And because fewer people are now applying to seal their juvenile records, the probation department has not received the money it expected. The fee has produced an increase of no more than $29,000 in revenues each year for the probation department — which represents only 0.03 percent of the agency’s annual budget. “It’s a drop in a bucket for them,” said Tony Coleman, director of the nonprofit One Fam and an organizer with Free the Fee. “Yet because of the fee, we have youth who have the potential to be productive, taxpaying citizens, not applying to have their record sealed because they can’t afford it. It’s ridiculous.”

Harris said she is currently considering a sliding-scale payment system for sealing youth records. “We want to create a system where young people who can’t pay have the same opportunities to get their records sealed as those who can pay,” she said.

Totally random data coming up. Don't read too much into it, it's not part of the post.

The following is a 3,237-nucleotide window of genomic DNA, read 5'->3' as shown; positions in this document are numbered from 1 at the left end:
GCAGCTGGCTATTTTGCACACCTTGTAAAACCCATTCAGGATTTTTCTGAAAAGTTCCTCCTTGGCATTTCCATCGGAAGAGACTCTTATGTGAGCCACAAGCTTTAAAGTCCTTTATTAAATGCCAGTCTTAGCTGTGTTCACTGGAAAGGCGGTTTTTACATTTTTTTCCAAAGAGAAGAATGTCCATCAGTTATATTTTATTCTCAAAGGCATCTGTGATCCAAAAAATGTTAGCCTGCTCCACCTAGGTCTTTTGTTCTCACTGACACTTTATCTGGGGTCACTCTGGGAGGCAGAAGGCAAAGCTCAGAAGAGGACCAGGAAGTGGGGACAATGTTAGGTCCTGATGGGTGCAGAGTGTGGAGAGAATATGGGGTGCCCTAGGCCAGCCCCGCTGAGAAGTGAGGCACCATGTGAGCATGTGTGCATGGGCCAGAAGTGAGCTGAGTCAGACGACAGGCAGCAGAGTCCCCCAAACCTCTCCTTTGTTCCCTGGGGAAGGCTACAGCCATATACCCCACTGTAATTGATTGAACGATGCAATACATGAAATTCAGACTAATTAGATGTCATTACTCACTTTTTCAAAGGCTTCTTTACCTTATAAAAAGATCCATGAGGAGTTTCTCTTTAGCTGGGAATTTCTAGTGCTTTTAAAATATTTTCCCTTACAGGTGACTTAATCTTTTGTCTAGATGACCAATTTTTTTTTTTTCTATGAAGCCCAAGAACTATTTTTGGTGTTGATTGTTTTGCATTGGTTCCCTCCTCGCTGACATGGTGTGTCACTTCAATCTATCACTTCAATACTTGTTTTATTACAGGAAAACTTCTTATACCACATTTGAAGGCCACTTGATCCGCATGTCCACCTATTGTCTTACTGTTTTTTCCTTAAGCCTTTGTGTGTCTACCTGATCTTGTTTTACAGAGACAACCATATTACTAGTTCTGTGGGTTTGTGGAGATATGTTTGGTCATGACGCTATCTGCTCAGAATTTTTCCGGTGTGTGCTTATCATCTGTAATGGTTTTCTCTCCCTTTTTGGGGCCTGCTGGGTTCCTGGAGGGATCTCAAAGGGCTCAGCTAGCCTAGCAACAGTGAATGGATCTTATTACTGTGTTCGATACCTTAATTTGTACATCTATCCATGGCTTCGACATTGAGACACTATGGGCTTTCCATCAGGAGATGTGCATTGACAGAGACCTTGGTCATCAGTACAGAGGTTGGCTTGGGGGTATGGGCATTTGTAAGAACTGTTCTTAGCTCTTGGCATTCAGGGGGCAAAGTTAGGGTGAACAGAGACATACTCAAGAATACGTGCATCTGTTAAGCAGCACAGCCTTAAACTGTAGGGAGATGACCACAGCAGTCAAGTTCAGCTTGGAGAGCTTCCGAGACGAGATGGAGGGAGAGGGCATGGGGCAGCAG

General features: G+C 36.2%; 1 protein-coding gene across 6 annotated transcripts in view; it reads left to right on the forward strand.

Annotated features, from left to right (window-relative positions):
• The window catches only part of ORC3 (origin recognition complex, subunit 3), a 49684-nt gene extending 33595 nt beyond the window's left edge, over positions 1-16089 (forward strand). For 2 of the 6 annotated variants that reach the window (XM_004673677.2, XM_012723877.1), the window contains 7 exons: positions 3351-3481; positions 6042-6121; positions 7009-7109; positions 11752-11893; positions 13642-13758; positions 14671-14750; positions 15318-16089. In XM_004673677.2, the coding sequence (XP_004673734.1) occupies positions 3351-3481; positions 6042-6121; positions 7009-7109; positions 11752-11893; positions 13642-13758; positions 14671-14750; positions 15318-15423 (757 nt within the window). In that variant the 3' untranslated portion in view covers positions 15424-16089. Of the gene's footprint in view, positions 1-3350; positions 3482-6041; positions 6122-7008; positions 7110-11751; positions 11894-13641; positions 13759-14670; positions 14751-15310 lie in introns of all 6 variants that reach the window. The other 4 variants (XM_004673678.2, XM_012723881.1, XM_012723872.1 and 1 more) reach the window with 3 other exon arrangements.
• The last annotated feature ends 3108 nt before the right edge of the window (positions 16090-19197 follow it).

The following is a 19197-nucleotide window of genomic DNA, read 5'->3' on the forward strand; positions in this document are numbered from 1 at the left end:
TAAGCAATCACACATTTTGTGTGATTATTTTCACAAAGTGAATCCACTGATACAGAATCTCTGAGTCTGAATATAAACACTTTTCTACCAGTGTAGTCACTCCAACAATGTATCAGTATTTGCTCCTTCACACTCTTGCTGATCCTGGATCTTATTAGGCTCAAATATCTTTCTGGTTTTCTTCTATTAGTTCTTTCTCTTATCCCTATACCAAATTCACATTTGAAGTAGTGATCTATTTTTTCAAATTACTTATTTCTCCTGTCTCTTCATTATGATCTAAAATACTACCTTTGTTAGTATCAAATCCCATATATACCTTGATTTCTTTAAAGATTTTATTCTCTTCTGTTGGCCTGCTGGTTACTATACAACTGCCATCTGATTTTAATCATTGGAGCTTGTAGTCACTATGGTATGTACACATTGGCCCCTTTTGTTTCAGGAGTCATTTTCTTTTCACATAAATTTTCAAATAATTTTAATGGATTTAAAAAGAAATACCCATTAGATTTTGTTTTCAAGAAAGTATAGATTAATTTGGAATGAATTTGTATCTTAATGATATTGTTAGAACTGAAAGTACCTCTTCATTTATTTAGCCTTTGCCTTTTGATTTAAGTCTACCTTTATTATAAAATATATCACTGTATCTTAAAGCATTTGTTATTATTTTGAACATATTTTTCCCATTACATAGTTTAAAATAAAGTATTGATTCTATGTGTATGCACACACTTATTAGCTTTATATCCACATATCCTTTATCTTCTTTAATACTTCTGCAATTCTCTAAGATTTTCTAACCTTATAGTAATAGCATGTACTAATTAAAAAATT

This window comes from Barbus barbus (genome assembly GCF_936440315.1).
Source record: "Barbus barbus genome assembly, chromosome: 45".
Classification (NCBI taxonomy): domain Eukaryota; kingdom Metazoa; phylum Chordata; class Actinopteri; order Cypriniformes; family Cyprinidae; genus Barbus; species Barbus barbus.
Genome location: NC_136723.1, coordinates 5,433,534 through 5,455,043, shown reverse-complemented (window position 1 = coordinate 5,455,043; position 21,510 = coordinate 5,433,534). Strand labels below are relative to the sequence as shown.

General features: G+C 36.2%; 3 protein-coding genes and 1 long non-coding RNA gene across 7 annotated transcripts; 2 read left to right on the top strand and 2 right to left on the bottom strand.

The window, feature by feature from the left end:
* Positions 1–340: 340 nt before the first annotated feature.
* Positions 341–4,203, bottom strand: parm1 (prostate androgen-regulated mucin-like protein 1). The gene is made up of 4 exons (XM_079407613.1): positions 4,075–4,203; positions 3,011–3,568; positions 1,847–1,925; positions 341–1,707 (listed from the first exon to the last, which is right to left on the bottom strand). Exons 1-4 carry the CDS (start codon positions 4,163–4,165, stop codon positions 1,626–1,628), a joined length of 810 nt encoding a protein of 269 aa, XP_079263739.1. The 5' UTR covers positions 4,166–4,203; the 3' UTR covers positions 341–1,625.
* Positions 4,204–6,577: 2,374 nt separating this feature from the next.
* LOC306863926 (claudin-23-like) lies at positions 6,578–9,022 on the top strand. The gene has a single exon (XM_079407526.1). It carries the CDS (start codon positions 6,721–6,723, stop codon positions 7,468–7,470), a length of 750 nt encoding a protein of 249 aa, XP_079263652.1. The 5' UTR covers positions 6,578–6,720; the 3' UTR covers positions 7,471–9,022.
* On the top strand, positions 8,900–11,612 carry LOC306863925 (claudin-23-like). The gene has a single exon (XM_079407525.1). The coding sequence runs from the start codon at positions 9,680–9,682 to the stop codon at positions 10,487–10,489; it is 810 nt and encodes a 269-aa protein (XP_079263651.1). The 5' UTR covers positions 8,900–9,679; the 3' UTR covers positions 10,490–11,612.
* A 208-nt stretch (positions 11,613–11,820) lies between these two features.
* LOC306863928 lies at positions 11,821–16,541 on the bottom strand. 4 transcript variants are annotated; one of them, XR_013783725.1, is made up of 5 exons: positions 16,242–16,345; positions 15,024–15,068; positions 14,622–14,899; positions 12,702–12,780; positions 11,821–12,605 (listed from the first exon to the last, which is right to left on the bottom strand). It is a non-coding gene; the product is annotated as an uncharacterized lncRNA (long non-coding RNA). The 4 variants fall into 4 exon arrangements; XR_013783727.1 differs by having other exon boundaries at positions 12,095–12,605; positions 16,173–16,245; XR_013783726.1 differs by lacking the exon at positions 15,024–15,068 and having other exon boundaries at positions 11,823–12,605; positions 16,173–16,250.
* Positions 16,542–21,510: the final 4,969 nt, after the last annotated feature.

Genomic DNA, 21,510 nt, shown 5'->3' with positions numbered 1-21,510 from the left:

But Harris does not support eliminating the fee completely. “If we charge adults [to expunge their records], why would we not charge youth, when the impact to the community, depending on the crime, is the same.”

Free the Fee, however, has some powerful allies in Alameda County. Oakland Mayor Jean Quan recently endorsed the group and Alameda County Supervisor Keith Carson has lent his support. This political backing, along with widespread community involvement, has emboldened organizers to consider even broader changes to the juvenile justice system. The group also is pressuring state legislators to change California law so that all low-level offenses are automatically sealed when someone turns eighteen years old. “These aren’t serious offenders we’re talking about here,” Elster noted. “The county has already deemed them to be low-risk, so I don’t see what the big argument is against trying to help them out.”